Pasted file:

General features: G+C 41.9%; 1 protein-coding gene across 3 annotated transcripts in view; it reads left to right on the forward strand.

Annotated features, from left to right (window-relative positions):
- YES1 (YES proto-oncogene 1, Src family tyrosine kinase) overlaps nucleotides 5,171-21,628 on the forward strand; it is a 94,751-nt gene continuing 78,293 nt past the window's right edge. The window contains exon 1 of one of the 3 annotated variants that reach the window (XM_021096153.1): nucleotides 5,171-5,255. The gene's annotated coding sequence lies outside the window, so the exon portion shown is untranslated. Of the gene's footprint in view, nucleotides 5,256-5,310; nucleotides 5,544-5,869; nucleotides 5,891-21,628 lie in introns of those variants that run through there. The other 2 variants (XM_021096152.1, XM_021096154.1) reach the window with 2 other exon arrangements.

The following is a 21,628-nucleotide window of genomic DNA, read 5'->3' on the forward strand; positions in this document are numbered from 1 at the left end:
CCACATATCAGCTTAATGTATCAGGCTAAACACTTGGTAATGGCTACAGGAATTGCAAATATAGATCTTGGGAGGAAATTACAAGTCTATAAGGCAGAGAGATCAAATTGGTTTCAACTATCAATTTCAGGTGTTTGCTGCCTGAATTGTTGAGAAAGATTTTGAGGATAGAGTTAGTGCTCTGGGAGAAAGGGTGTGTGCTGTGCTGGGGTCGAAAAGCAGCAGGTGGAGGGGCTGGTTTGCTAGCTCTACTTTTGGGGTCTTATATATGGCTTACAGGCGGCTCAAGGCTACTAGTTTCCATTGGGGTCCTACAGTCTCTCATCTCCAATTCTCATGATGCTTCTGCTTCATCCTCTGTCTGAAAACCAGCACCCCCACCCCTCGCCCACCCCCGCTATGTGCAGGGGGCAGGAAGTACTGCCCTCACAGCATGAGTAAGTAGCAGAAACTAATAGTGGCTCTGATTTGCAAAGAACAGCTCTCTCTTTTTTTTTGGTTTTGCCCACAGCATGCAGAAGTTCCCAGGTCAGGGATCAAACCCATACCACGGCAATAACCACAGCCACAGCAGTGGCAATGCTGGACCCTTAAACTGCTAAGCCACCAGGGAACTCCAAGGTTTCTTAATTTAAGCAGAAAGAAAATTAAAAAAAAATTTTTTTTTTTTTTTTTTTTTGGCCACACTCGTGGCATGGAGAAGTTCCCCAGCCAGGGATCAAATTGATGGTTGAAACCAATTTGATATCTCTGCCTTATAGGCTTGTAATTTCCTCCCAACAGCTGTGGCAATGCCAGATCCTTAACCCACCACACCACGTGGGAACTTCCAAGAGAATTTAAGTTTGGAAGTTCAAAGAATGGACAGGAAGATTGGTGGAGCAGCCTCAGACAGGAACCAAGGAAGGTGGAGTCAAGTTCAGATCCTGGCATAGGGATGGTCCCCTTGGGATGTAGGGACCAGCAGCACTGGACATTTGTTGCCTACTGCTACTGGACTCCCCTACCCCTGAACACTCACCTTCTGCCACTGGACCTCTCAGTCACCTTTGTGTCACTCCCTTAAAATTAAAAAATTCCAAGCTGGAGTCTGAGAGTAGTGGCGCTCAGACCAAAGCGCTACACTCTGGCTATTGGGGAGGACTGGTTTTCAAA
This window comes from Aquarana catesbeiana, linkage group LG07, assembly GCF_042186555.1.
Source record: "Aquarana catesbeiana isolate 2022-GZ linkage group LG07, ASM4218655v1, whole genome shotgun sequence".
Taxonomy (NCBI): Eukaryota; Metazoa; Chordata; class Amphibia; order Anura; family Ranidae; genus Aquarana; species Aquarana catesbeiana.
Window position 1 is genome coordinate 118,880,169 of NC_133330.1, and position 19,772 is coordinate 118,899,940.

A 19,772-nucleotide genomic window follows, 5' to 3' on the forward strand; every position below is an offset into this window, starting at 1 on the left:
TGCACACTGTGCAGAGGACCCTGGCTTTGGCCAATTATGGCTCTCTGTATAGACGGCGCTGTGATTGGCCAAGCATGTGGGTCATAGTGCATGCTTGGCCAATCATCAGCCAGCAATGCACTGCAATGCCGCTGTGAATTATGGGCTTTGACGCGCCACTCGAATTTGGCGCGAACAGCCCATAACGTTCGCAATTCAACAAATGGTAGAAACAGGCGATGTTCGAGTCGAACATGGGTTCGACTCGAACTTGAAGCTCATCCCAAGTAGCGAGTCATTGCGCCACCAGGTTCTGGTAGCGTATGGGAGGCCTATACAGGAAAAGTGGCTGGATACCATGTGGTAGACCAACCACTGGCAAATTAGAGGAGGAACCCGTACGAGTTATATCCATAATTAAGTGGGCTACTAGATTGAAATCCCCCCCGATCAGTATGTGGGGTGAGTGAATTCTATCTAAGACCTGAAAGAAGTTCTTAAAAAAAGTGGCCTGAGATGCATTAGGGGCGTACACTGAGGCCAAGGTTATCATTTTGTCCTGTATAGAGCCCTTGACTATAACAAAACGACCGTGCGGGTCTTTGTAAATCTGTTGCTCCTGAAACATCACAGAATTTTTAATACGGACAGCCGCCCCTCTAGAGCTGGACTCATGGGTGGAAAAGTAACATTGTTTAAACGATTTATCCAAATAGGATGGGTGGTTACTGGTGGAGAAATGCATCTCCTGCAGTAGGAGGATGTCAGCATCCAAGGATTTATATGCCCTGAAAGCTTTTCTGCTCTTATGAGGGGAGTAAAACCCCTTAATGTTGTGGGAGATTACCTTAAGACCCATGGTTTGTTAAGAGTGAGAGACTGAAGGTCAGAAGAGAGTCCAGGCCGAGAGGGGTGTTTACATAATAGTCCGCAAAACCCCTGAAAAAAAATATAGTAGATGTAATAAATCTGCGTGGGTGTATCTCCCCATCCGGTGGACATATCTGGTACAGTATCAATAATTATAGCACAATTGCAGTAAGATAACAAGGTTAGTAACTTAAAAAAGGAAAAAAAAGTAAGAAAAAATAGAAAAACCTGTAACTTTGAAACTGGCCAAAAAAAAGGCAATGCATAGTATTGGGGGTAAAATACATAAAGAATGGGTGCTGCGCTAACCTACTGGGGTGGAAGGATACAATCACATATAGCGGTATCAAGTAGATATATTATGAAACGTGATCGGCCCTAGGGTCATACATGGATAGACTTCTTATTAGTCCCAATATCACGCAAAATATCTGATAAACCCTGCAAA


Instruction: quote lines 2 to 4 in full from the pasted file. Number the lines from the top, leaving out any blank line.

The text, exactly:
Annotated features, from left to right (window-relative positions):
- YES1 (YES proto-oncogene 1, Src family tyrosine kinase) overlaps nucleotides 5,171-21,628 on the forward strand; it is a 94,751-nt gene continuing 78,293 nt past the window's right edge. The window contains exon 1 of one of the 3 annotated variants that reach the window (XM_021096153.1): nucleotides 5,171-5,255. The gene's annotated coding sequence lies outside the window, so the exon portion shown is untranslated. Of the gene's footprint in view, nucleotides 5,256-5,310; nucleotides 5,544-5,869; nucleotides 5,891-21,628 lie in introns of those variants that run through there. The other 2 variants (XM_021096152.1, XM_021096154.1) reach the window with 2 other exon arrangements.

The following is a 21,628-nucleotide window of genomic DNA, read 5'->3' on the forward strand; positions in this document are numbered from 1 at the left end: